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Health & Fitness, Great Outdoors, Life

A beginner's guide to the Grouse Grind

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Chandler Walter Jun 30, 2017 7:35 am 10,031

Of all the places to walk uphill in the Vancouver area, the most iconic has to be the Grouse Grind.

Once you get to the top you’ll be rewarded with an eye-widening, jaw-dropping view of the Lower Mainland; as well as the opportunity to enjoy a hard-earned beer or two.

But even though the Grind is one of Vancouver’s most popular trails, it’s not something you want to take lightly. At 2,830 steps long there’s a reason they call it Mother Nature’s stairmaster you know?

So before you head off for the trail here’s a little guide to make sure you are ready to sweat it out on the Grouse Grind.

How to get there:

Where: 6400 Nancy Greene Way, North Vancouver

The entrance to the Grouse Grind is right beside the gondola you would take to go snowboarding, so fear not, there is still a way up the mountain if the Vertical March of Doom proves too daunting. It is roughly a 30 minute drive from downtown Vancouver.

To make it there by transit, take the SeaBus from Waterfront Station to Lonsdale Quay, then take the 236 bus. It should take about 50 minutes from Waterfront if you don’t miss any rides.

Grouse Mountain also offers a free shuttle service over the summer that departs from Canada Place. The shuttle runs every 20 minutes between 9 am and 6 pm in July and August, and every 30 minutes in May, June, and September.

Though it is free, the bus only has 58 seats and tickets work on a first come first serve basis.

How hard is it:

It’s hard—there’s no tiptoeing around that. It’s essentially  few hours of walking continuously up stairs. But the staircase is in a beautiful forest, the destination is incredible, and there are plenty of places to rest along the way—and you won’t be the only one stopping to take a breather!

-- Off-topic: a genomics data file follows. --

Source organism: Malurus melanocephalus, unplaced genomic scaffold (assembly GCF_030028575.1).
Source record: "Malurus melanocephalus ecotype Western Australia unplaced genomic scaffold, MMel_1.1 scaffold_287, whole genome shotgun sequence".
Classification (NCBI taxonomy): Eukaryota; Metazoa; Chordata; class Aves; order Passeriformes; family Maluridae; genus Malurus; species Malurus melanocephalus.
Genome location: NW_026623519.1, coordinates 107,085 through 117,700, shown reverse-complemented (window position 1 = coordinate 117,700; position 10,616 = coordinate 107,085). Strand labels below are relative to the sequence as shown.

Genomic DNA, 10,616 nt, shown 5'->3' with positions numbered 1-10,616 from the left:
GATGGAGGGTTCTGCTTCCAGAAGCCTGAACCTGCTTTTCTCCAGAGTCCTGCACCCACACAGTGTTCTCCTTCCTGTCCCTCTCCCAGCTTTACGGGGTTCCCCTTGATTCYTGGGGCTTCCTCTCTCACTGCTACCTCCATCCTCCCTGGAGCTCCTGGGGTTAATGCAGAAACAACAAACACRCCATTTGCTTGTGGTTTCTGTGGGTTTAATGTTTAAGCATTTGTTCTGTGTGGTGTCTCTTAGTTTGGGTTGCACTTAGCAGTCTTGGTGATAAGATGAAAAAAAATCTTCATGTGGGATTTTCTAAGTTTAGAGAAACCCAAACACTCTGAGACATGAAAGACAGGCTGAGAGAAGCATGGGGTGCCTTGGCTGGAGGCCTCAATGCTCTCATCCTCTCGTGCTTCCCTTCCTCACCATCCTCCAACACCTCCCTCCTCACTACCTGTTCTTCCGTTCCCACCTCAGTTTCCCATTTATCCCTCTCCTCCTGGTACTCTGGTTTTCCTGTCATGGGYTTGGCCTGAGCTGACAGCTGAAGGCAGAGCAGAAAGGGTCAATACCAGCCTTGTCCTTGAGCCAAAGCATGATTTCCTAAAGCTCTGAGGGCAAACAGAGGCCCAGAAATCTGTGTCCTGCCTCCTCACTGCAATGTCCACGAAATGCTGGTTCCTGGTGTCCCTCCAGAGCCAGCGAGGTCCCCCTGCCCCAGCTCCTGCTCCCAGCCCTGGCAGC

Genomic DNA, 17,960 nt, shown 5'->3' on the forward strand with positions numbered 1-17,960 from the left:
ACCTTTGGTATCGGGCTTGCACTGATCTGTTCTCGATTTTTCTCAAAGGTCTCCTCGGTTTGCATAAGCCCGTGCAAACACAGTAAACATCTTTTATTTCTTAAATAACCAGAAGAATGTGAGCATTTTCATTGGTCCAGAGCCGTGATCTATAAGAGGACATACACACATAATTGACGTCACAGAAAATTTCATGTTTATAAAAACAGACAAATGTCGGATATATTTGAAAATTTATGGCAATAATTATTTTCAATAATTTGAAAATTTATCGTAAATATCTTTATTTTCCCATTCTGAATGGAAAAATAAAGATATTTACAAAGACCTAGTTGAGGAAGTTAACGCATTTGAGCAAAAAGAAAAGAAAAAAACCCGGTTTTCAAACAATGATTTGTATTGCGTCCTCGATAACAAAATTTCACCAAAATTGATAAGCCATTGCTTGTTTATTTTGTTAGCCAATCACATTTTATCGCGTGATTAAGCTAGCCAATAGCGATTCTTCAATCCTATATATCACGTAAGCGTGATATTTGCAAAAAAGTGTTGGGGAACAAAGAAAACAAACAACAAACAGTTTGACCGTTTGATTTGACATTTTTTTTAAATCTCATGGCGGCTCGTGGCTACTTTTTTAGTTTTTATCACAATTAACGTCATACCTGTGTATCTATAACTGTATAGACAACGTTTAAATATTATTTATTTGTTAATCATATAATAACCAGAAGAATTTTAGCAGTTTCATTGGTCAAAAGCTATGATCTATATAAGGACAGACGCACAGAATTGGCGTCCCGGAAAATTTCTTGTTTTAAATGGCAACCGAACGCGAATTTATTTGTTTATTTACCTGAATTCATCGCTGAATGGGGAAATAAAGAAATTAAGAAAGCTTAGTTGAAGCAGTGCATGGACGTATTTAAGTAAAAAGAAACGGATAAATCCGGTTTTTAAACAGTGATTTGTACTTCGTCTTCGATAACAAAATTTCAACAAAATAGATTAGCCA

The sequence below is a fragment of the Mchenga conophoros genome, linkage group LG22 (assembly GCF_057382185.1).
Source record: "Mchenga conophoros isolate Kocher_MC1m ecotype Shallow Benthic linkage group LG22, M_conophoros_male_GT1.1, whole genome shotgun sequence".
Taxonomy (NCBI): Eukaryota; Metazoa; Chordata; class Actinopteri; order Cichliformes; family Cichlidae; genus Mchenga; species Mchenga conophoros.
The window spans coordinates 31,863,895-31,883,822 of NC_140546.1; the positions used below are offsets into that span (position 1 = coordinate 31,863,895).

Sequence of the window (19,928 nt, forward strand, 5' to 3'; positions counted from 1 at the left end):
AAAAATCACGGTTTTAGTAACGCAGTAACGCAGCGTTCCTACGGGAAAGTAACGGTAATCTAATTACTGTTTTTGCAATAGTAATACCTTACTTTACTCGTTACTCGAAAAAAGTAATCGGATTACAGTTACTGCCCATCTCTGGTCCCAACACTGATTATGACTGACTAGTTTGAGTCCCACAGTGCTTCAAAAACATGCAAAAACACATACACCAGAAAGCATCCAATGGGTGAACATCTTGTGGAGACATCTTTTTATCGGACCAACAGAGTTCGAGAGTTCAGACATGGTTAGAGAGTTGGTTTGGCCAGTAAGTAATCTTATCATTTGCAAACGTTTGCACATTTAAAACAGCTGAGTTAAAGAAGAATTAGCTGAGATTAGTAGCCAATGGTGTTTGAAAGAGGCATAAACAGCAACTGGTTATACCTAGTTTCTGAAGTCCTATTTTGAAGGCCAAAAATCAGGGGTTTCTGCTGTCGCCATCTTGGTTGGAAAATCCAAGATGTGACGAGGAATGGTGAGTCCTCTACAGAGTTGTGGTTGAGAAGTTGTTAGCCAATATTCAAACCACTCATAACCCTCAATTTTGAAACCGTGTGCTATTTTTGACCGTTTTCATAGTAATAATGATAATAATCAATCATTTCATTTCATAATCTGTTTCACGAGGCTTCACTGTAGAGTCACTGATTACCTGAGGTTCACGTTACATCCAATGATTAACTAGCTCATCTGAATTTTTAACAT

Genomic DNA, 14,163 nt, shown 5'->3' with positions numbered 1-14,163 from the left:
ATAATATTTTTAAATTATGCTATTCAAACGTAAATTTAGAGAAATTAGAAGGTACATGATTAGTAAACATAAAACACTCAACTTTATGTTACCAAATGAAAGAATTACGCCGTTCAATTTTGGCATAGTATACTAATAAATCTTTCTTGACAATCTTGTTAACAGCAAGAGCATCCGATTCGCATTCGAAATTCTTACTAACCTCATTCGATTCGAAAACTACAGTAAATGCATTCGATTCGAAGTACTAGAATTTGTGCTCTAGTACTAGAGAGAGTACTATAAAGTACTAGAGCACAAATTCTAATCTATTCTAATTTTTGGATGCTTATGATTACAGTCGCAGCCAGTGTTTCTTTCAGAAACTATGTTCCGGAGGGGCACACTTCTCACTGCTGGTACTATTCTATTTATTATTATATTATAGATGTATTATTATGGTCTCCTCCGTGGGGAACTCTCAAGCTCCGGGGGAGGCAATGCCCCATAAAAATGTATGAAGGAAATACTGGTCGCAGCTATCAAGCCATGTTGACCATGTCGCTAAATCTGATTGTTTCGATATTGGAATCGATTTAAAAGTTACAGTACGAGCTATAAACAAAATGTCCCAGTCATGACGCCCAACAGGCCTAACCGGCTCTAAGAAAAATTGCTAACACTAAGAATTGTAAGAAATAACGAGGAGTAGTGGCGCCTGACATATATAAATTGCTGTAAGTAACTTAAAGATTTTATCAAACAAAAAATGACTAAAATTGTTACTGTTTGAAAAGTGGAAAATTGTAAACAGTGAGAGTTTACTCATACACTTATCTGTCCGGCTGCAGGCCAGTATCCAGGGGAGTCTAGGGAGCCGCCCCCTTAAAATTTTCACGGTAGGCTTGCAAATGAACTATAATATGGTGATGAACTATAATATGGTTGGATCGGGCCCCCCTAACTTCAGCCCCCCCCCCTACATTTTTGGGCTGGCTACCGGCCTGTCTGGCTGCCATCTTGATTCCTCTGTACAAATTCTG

You won’t have to go out and buy ice spikes or tell your family you’ll be out in the wilderness for a week, but it will take a fair amount of will-power (and not to mention physical fitness) to make it to the top. You’re walking up the side of a mountain, after all.

Trying to figure out if it was too late to turn around

A post shared by Lauren Butts (@laurenmbutts) on

What to bring:

  • Good shoes are an absolute must. Depending on the weather the steps may be slippery, and you don’t want to have to regain any ground if you take a tumble. Your trusty pair of runners should do the trick.
  • Water. Lots of water. At least a litre per person, though doubling that would be a safe bet. Always factor in the weather and temperature before setting out; the trees offer shade from the sun, but dehydration is still a serious danger.
  • Proper clothing. Don’t think you’ll be fine just wearing your work uniform; jeans trap heat and your legs’ mobility. You’ll already be sweating enough.

A post shared by Ethan YJ (@raincity_runner) on

What does it cost:

Sweat. Maybe some tears. Hopefully not any blood. And $10 to take the gondola ride down after you make it to the top. It saves your (already sore) knees the stress of walking down stairs for more than an hour, and you get a great view of Vancouver on the ride down to the parking lot.

A post shared by Josh de Groot (@joshyd777) on

A little optimism before our gruelling hike today💦

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See also

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Chandler Walter
Staff Writer with Daily Hive. Langara Journalism Graduate, subpar photographer, and extremely mediocre tweeter. He wishes he knew how to whistle (even just a little bit) or type with all ten fingers. And yes, like from 'Friends.' Email your story to [email protected]

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